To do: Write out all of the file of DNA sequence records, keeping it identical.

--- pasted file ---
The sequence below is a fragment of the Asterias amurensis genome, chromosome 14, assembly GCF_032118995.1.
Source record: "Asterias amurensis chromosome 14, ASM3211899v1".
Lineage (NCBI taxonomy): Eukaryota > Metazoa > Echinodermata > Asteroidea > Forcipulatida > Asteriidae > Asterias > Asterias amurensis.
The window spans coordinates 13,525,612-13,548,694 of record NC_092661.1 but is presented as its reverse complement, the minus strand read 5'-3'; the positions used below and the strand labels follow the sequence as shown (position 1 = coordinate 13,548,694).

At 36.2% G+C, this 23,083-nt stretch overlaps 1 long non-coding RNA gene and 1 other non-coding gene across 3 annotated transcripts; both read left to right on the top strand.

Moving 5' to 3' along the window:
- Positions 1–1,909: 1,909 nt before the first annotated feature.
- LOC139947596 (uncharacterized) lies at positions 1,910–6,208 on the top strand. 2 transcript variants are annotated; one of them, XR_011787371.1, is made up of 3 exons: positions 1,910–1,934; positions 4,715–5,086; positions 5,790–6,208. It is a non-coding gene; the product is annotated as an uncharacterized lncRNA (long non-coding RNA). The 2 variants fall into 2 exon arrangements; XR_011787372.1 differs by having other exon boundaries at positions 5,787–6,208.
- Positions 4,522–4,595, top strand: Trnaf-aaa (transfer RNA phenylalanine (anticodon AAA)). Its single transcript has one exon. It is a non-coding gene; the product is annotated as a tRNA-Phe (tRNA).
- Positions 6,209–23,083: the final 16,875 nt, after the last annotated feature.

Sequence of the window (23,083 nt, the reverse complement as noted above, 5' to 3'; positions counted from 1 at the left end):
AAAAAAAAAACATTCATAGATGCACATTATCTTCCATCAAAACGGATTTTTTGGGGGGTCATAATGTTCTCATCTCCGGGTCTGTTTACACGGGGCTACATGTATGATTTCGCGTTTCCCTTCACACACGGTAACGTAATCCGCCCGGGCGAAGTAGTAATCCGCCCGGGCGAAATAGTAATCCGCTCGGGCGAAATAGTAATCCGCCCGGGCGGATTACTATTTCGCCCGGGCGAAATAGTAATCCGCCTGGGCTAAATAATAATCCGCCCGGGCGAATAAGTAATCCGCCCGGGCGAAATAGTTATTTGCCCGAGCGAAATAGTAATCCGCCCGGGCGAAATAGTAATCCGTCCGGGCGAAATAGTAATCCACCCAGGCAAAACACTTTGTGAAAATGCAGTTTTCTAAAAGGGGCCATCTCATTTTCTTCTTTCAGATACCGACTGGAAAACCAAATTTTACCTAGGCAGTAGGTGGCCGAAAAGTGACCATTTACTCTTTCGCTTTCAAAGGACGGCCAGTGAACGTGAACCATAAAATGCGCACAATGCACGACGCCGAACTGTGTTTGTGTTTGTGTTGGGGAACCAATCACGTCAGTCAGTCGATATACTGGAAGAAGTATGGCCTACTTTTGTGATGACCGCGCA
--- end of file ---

The sequence below is a fragment of the Asterias amurensis genome, chromosome 14, assembly GCF_032118995.1.
Source record: "Asterias amurensis chromosome 14, ASM3211899v1".
Lineage (NCBI taxonomy): Eukaryota > Metazoa > Echinodermata > Asteroidea > Forcipulatida > Asteriidae > Asterias > Asterias amurensis.
The window spans coordinates 13,525,612-13,548,694 of record NC_092661.1 but is presented as its reverse complement, the minus strand read 5'-3'; the positions used below and the strand labels follow the sequence as shown (position 1 = coordinate 13,548,694).

At 36.2% G+C, this 23,083-nt stretch overlaps 1 long non-coding RNA gene and 1 other non-coding gene across 3 annotated transcripts; both read left to right on the top strand.

Moving 5' to 3' along the window:
- Positions 1–1,909: 1,909 nt before the first annotated feature.
- LOC139947596 (uncharacterized) lies at positions 1,910–6,208 on the top strand. 2 transcript variants are annotated; one of them, XR_011787371.1, is made up of 3 exons: positions 1,910–1,934; positions 4,715–5,086; positions 5,790–6,208. It is a non-coding gene; the product is annotated as an uncharacterized lncRNA (long non-coding RNA). The 2 variants fall into 2 exon arrangements; XR_011787372.1 differs by having other exon boundaries at positions 5,787–6,208.
- Positions 4,522–4,595, top strand: Trnaf-aaa (transfer RNA phenylalanine (anticodon AAA)). Its single transcript has one exon. It is a non-coding gene; the product is annotated as a tRNA-Phe (tRNA).
- Positions 6,209–23,083: the final 16,875 nt, after the last annotated feature.

Sequence of the window (23,083 nt, the reverse complement as noted above, 5' to 3'; positions counted from 1 at the left end):
AAAAAAAAAACATTCATAGATGCACATTATCTTCCATCAAAACGGATTTTTTGGGGGGTCATAATGTTCTCATCTCCGGGTCTGTTTACACGGGGCTACATGTATGATTTCGCGTTTCCCTTCACACACGGTAACGTAATCCGCCCGGGCGAAGTAGTAATCCGCCCGGGCGAAATAGTAATCCGCTCGGGCGAAATAGTAATCCGCCCGGGCGGATTACTATTTCGCCCGGGCGAAATAGTAATCCGCCTGGGCTAAATAATAATCCGCCCGGGCGAATAAGTAATCCGCCCGGGCGAAATAGTTATTTGCCCGAGCGAAATAGTAATCCGCCCGGGCGAAATAGTAATCCGTCCGGGCGAAATAGTAATCCACCCAGGCAAAACACTTTGTGAAAATGCAGTTTTCTAAAAGGGGCCATCTCATTTTCTTCTTTCAGATACCGACTGGAAAACCAAATTTTACCTAGGCAGTAGGTGGCCGAAAAGTGACCATTTACTCTTTCGCTTTCAAAGGACGGCCAGTGAACGTGAACCATAAAATGCGCACAATGCACGACGCCGAACTGTGTTTGTGTTTGTGTTGGGGAACCAATCACGTCAGTCAGTCGATATACTGGAAGAAGTATGGCCTACTTTTGTGATGACCGCGCA